Heating units, such as furnaces and water boilers, are an omnipresent part of our lives, but do we really know how they work? They create heat, but so does almost every other appliance or electronic we own, so how are they unique?
The answer lies in the fuel they use to create heat and the mechanism for distributing that heat. Here is an introduction to one of the most common types of fuel, heating oil, as well as an explanation of its role in the United States,
As you can probably tell from the name, heating oil is a specific type of oil that is used in heaters. While gasoline used to power cars and other vehicles burns quickly to produce a large amount of energy quickly, heating oil is much less volatile. This means that heating oil is much safer to store long term, although it cannot provide energy as rapidly as gasoline.
This is primarily due to differences in composition between the two materials. Gasoline has shorter hydrocarbon chains that heating oil, which translates to lower stability and higher volatility. Heating oil has between 14 and 20 carbons in each chain, while gasoline is generally in the 4-12 range.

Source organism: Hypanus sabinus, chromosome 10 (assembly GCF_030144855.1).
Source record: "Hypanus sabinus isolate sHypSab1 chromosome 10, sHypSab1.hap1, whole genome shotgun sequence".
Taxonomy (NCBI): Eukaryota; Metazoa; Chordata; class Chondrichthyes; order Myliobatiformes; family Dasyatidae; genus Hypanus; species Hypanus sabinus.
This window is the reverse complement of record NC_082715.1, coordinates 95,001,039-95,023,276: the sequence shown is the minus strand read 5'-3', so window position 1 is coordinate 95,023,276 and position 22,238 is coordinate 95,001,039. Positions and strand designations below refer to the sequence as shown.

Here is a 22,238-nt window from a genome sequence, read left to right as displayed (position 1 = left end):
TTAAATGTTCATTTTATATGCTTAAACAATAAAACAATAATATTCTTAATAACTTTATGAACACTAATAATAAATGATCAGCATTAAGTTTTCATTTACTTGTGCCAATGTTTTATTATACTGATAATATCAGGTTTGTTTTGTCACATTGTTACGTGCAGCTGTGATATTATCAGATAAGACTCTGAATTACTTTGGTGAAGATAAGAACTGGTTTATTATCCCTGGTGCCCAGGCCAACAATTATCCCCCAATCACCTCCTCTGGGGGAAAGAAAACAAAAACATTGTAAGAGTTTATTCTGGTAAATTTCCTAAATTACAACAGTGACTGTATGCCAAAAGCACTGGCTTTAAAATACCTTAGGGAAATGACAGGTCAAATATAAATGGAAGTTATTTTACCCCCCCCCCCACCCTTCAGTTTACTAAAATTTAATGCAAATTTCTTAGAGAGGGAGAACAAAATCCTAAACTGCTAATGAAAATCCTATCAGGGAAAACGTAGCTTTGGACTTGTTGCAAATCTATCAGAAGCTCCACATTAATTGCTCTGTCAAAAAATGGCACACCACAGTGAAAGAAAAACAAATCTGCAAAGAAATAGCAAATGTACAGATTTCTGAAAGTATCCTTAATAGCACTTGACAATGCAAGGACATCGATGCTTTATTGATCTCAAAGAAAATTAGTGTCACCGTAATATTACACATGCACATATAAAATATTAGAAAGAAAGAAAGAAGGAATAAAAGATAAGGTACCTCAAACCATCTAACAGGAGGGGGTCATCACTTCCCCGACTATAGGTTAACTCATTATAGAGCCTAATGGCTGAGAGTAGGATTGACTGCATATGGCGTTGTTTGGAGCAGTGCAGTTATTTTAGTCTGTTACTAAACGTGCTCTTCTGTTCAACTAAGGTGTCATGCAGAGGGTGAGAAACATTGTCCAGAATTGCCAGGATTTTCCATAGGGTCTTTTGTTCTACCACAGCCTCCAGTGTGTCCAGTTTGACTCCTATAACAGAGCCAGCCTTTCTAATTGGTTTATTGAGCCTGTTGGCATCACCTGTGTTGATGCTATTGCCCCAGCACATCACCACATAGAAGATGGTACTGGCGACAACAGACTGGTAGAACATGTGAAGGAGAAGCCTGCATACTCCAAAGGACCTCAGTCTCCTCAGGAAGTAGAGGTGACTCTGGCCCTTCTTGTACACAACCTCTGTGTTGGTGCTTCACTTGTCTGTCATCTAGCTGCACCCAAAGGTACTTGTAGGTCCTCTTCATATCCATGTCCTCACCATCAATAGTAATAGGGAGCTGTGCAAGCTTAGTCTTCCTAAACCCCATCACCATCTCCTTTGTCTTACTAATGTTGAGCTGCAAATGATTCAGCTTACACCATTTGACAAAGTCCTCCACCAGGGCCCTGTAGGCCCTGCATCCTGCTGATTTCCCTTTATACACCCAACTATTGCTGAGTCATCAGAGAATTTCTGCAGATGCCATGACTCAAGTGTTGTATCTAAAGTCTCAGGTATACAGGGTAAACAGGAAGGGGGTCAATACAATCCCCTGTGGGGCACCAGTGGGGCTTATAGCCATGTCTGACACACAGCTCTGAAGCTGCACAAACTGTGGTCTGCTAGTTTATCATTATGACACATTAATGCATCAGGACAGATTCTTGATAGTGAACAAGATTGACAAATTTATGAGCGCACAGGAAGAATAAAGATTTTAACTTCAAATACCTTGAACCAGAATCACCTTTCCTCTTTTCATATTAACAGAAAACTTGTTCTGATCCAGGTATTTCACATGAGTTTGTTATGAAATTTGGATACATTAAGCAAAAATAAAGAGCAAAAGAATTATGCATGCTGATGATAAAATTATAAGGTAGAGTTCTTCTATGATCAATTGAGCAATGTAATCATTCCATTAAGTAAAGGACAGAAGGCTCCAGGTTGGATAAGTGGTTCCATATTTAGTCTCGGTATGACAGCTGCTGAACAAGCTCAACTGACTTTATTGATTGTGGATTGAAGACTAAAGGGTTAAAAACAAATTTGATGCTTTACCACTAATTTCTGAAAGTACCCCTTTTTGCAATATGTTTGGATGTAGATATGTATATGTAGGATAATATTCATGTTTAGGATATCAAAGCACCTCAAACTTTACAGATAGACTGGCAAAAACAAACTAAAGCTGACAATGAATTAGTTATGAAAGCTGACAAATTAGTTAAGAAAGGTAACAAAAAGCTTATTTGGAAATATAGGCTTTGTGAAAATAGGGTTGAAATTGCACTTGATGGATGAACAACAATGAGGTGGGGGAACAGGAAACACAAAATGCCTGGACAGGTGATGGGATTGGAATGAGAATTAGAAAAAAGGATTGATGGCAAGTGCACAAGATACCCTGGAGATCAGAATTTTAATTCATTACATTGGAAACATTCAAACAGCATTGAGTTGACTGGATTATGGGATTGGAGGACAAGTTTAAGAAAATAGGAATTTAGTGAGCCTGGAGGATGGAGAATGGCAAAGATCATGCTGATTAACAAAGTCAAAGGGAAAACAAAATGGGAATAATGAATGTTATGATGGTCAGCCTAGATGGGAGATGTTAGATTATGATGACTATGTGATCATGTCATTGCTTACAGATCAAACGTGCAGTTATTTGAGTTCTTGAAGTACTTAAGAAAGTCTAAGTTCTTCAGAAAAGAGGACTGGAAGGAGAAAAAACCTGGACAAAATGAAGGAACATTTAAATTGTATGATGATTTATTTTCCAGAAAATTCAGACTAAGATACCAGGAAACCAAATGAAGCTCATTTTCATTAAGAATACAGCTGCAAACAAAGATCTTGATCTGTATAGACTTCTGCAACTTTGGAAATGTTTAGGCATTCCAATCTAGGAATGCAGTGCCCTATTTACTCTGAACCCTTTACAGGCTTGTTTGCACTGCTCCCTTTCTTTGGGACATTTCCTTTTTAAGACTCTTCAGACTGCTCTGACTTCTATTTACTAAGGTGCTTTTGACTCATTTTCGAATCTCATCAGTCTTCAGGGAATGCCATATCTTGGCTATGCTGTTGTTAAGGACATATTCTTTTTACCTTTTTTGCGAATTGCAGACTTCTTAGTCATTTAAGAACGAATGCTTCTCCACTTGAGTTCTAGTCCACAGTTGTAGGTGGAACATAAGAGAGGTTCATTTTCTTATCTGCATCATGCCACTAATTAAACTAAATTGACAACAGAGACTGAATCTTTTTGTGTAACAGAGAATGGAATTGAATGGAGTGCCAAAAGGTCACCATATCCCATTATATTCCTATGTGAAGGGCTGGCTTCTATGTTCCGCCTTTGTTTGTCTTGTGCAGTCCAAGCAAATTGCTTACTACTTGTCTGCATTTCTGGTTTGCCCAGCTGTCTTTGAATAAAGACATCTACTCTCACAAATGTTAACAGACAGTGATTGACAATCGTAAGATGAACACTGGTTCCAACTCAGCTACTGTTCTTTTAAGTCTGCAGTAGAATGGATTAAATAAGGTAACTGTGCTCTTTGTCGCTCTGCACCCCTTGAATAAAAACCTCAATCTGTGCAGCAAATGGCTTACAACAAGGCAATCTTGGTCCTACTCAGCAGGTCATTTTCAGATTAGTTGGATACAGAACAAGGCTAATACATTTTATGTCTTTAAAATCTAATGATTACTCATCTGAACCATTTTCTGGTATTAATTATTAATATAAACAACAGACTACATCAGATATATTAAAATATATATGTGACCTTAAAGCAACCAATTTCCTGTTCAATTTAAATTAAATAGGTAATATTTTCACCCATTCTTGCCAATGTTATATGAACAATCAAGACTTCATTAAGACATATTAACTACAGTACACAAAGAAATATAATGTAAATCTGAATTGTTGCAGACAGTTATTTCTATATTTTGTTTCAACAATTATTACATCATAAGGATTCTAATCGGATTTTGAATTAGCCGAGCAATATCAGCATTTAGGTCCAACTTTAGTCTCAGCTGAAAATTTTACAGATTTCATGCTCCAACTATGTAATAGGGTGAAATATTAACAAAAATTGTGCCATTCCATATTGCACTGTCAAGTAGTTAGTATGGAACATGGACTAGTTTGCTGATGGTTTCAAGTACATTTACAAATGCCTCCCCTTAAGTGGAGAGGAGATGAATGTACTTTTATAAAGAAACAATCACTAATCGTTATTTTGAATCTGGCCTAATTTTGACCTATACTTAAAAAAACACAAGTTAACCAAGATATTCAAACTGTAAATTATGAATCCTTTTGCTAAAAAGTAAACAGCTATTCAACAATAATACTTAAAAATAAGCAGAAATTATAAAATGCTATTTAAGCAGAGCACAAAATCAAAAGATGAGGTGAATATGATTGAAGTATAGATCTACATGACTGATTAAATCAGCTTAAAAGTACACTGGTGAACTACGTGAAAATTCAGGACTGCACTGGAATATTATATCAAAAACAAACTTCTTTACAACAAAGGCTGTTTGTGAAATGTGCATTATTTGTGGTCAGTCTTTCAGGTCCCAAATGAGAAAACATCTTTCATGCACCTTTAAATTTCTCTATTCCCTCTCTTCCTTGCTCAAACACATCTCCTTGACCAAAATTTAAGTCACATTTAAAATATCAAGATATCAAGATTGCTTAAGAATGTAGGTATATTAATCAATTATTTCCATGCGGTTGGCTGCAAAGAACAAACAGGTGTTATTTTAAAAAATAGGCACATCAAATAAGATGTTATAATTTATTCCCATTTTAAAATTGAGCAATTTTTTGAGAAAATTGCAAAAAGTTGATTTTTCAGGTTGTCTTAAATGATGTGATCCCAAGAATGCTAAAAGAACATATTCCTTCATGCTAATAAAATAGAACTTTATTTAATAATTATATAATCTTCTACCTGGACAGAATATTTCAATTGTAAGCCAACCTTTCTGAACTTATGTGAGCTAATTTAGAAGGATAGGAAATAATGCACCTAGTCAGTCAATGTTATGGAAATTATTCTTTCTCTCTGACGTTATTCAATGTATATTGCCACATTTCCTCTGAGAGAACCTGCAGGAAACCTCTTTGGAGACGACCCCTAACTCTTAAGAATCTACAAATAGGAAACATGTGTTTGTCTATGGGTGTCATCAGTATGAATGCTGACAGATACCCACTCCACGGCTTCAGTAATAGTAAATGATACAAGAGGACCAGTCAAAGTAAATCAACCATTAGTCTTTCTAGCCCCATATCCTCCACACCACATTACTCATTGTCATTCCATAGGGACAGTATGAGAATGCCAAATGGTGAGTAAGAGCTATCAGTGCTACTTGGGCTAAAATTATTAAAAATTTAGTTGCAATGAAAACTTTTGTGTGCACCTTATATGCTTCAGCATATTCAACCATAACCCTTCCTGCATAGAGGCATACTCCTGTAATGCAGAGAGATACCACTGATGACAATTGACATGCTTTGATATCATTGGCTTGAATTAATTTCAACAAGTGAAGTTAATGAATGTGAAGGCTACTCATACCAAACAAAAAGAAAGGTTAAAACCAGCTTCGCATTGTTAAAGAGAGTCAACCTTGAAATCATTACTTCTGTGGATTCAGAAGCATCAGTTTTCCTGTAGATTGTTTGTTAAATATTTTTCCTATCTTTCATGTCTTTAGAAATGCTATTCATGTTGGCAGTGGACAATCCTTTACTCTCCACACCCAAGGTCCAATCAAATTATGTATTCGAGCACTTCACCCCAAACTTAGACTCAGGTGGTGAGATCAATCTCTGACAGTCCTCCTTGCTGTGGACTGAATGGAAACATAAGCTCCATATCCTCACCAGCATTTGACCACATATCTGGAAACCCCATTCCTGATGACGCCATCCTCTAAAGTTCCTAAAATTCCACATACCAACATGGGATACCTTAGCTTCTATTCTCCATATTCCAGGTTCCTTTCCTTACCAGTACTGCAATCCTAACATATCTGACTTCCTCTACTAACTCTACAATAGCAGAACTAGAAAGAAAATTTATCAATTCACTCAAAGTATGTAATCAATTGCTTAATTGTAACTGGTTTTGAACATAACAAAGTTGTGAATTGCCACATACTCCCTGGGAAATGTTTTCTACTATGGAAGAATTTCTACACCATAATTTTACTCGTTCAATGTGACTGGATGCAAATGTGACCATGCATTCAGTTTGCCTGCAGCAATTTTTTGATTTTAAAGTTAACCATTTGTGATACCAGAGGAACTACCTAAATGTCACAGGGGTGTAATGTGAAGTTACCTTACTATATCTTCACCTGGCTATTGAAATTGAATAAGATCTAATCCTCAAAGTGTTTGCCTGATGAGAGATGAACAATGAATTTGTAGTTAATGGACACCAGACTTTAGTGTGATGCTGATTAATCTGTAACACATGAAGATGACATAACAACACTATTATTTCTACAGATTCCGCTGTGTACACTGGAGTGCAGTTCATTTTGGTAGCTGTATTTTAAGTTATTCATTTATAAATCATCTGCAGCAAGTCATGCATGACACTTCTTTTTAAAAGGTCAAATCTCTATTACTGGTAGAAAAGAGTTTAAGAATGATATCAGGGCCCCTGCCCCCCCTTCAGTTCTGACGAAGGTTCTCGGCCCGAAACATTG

Since heating oil is slightly more efficient in providing energy than gasoline, while simultaneously being less volatile, it is a perfect choice for heating. Furnaces and boilers do not need to deliver the same amount of burst energy that a car would require, so they do not need gasoline. Additionally, the stability of heating oil greatly reduces the risk of a fire or accident.
Heating oil usage is heavily dependent on geographic factors such as weather and proximity to refineries. For instance, heating oil is almost never used in states other than those in the north east. This can be attributed both to the harsh winters of that region and the proximity to the Irving refinery at Saint John in Canada, which produces over 150,000 barrels per day for the United States alone.
In the United States, businesses are offered a tax exemption if they dye their heating oil red. This contributes to a standardized identification system based on visual and sometimes olfactory markers. The reasoning behind this system is that many dangerous gases or fluids have no readily-identifiable features. Therefore, the system exists to artificially insert very obvious warning signs, and offers economic incentives for doing so.
Speak with professionals like Fox Fuel Co for more info.